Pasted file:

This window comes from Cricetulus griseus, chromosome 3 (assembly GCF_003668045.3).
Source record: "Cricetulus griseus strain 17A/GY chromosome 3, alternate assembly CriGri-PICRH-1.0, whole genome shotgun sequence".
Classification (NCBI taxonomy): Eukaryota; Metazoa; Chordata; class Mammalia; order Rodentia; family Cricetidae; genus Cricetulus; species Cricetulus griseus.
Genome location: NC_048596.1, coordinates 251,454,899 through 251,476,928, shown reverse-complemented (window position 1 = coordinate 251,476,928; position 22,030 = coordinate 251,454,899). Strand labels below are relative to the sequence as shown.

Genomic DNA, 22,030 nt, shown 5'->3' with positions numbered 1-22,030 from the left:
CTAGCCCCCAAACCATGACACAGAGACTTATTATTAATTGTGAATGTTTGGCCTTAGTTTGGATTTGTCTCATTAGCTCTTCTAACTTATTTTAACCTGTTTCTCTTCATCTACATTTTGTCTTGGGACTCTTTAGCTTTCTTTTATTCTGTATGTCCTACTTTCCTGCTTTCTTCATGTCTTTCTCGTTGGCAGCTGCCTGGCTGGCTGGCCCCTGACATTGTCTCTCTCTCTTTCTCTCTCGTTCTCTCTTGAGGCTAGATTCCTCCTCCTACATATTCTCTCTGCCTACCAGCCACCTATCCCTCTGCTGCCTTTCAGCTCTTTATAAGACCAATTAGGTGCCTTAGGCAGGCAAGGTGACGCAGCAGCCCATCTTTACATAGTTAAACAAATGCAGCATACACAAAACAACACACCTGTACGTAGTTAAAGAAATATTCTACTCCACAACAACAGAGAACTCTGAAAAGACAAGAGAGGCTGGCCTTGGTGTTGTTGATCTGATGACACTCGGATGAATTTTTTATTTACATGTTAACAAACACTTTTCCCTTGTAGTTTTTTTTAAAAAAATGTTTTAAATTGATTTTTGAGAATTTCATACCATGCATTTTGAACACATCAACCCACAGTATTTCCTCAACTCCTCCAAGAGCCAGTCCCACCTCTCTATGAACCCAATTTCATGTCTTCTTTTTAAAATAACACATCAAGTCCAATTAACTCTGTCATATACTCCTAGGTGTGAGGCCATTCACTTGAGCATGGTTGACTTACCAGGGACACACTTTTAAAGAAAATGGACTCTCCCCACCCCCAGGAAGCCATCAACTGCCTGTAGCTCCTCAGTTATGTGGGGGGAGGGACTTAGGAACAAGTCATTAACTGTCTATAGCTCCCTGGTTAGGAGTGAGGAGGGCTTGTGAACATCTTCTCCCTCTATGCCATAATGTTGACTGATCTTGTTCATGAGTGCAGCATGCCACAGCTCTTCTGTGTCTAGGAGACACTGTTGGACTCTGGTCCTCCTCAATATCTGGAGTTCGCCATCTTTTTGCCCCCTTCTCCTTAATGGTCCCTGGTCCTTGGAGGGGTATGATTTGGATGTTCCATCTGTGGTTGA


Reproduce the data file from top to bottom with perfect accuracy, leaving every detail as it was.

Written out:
This window comes from Cricetulus griseus, chromosome 3 (assembly GCF_003668045.3).
Source record: "Cricetulus griseus strain 17A/GY chromosome 3, alternate assembly CriGri-PICRH-1.0, whole genome shotgun sequence".
Classification (NCBI taxonomy): Eukaryota; Metazoa; Chordata; class Mammalia; order Rodentia; family Cricetidae; genus Cricetulus; species Cricetulus griseus.
Genome location: NC_048596.1, coordinates 251,454,899 through 251,476,928, shown reverse-complemented (window position 1 = coordinate 251,476,928; position 22,030 = coordinate 251,454,899). Strand labels below are relative to the sequence as shown.

Genomic DNA, 22,030 nt, shown 5'->3' with positions numbered 1-22,030 from the left:
CTAGCCCCCAAACCATGACACAGAGACTTATTATTAATTGTGAATGTTTGGCCTTAGTTTGGATTTGTCTCATTAGCTCTTCTAACTTATTTTAACCTGTTTCTCTTCATCTACATTTTGTCTTGGGACTCTTTAGCTTTCTTTTATTCTGTATGTCCTACTTTCCTGCTTTCTTCATGTCTTTCTCGTTGGCAGCTGCCTGGCTGGCTGGCCCCTGACATTGTCTCTCTCTCTTTCTCTCTCGTTCTCTCTTGAGGCTAGATTCCTCCTCCTACATATTCTCTCTGCCTACCAGCCACCTATCCCTCTGCTGCCTTTCAGCTCTTTATAAGACCAATTAGGTGCCTTAGGCAGGCAAGGTGACGCAGCAGCCCATCTTTACATAGTTAAACAAATGCAGCATACACAAAACAACACACCTGTACGTAGTTAAAGAAATATTCTACTCCACAACAACAGAGAACTCTGAAAAGACAAGAGAGGCTGGCCTTGGTGTTGTTGATCTGATGACACTCGGATGAATTTTTTATTTACATGTTAACAAACACTTTTCCCTTGTAGTTTTTTTTAAAAAAATGTTTTAAATTGATTTTTGAGAATTTCATACCATGCATTTTGAACACATCAACCCACAGTATTTCCTCAACTCCTCCAAGAGCCAGTCCCACCTCTCTATGAACCCAATTTCATGTCTTCTTTTTAAAATAACACATCAAGTCCAATTAACTCTGTCATATACTCCTAGGTGTGAGGCCATTCACTTGAGCATGGTTGACTTACCAGGGACACACTTTTAAAGAAAATGGACTCTCCCCACCCCCAGGAAGCCATCAACTGCCTGTAGCTCCTCAGTTATGTGGGGGGAGGGACTTAGGAACAAGTCATTAACTGTCTATAGCTCCCTGGTTAGGAGTGAGGAGGGCTTGTGAACATCTTCTCCCTCTATGCCATAATGTTGACTGATCTTGTTCATGAGTGCAGCATGCCACAGCTCTTCTGTGTCTAGGAGACACTGTTGGACTCTGGTCCTCCTCAATATCTGGAGTTCGCCATCTTTTTGCCCCCTTCTCCTTAATGGTCCCTGGTCCTTGGAGGGGTATGATTTGGATGTTCCATCTGTGGTTGA